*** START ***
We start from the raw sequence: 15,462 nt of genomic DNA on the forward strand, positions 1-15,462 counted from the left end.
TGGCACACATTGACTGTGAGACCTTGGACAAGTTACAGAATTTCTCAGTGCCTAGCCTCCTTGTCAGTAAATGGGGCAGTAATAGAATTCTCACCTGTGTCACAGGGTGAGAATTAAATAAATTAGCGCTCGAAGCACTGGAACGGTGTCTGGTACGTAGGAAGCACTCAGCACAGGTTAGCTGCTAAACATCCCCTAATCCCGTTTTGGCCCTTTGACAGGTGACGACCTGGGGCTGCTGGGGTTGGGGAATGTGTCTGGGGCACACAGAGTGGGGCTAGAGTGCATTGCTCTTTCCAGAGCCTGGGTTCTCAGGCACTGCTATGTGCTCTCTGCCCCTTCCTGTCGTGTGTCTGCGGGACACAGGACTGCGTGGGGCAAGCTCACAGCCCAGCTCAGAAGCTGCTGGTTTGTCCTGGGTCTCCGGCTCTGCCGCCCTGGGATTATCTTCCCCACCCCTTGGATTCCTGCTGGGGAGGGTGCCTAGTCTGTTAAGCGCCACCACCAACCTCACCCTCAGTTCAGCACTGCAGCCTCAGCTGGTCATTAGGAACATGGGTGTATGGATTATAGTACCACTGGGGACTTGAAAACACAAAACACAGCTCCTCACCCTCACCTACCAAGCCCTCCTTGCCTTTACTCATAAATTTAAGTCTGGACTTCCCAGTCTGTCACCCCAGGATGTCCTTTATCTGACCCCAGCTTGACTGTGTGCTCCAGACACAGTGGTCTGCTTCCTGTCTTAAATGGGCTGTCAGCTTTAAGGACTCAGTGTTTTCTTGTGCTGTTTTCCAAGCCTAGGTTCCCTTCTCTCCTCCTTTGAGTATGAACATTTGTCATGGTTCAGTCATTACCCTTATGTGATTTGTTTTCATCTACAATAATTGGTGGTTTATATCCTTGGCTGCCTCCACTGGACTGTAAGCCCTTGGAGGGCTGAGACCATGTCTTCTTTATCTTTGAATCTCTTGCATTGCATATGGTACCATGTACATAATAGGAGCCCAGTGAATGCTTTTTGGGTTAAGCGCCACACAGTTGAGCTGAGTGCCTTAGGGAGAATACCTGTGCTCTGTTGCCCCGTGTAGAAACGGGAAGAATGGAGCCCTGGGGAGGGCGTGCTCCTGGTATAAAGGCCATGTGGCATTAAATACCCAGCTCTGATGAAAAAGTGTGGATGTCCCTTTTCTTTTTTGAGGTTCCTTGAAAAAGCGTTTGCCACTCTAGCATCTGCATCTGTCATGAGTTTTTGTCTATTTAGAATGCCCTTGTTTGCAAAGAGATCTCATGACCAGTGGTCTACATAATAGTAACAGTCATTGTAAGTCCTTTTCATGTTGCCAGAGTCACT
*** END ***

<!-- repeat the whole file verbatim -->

We start from the raw sequence: 15,462 nt of genomic DNA on the forward strand, positions 1-15,462 counted from the left end.
TGGCACACATTGACTGTGAGACCTTGGACAAGTTACAGAATTTCTCAGTGCCTAGCCTCCTTGTCAGTAAATGGGGCAGTAATAGAATTCTCACCTGTGTCACAGGGTGAGAATTAAATAAATTAGCGCTCGAAGCACTGGAACGGTGTCTGGTACGTAGGAAGCACTCAGCACAGGTTAGCTGCTAAACATCCCCTAATCCCGTTTTGGCCCTTTGACAGGTGACGACCTGGGGCTGCTGGGGTTGGGGAATGTGTCTGGGGCACACAGAGTGGGGCTAGAGTGCATTGCTCTTTCCAGAGCCTGGGTTCTCAGGCACTGCTATGTGCTCTCTGCCCCTTCCTGTCGTGTGTCTGCGGGACACAGGACTGCGTGGGGCAAGCTCACAGCCCAGCTCAGAAGCTGCTGGTTTGTCCTGGGTCTCCGGCTCTGCCGCCCTGGGATTATCTTCCCCACCCCTTGGATTCCTGCTGGGGAGGGTGCCTAGTCTGTTAAGCGCCACCACCAACCTCACCCTCAGTTCAGCACTGCAGCCTCAGCTGGTCATTAGGAACATGGGTGTATGGATTATAGTACCACTGGGGACTTGAAAACACAAAACACAGCTCCTCACCCTCACCTACCAAGCCCTCCTTGCCTTTACTCATAAATTTAAGTCTGGACTTCCCAGTCTGTCACCCCAGGATGTCCTTTATCTGACCCCAGCTTGACTGTGTGCTCCAGACACAGTGGTCTGCTTCCTGTCTTAAATGGGCTGTCAGCTTTAAGGACTCAGTGTTTTCTTGTGCTGTTTTCCAAGCCTAGGTTCCCTTCTCTCCTCCTTTGAGTATGAACATTTGTCATGGTTCAGTCATTACCCTTATGTGATTTGTTTTCATCTACAATAATTGGTGGTTTATATCCTTGGCTGCCTCCACTGGACTGTAAGCCCTTGGAGGGCTGAGACCATGTCTTCTTTATCTTTGAATCTCTTGCATTGCATATGGTACCATGTACATAATAGGAGCCCAGTGAATGCTTTTTGGGTTAAGCGCCACACAGTTGAGCTGAGTGCCTTAGGGAGAATACCTGTGCTCTGTTGCCCCGTGTAGAAACGGGAAGAATGGAGCCCTGGGGAGGGCGTGCTCCTGGTATAAAGGCCATGTGGCATTAAATACCCAGCTCTGATGAAAAAGTGTGGATGTCCCTTTTCTTTTTTGAGGTTCCTTGAAAAAGCGTTTGCCACTCTAGCATCTGCATCTGTCATGAGTTTTTGTCTATTTAGAATGCCCTTGTTTGCAAAGAGATCTCATGACCAGTGGTCTACATAATAGTAACAGTCATTGTAAGTCCTTTTCATGTTGCCAGAGTCACT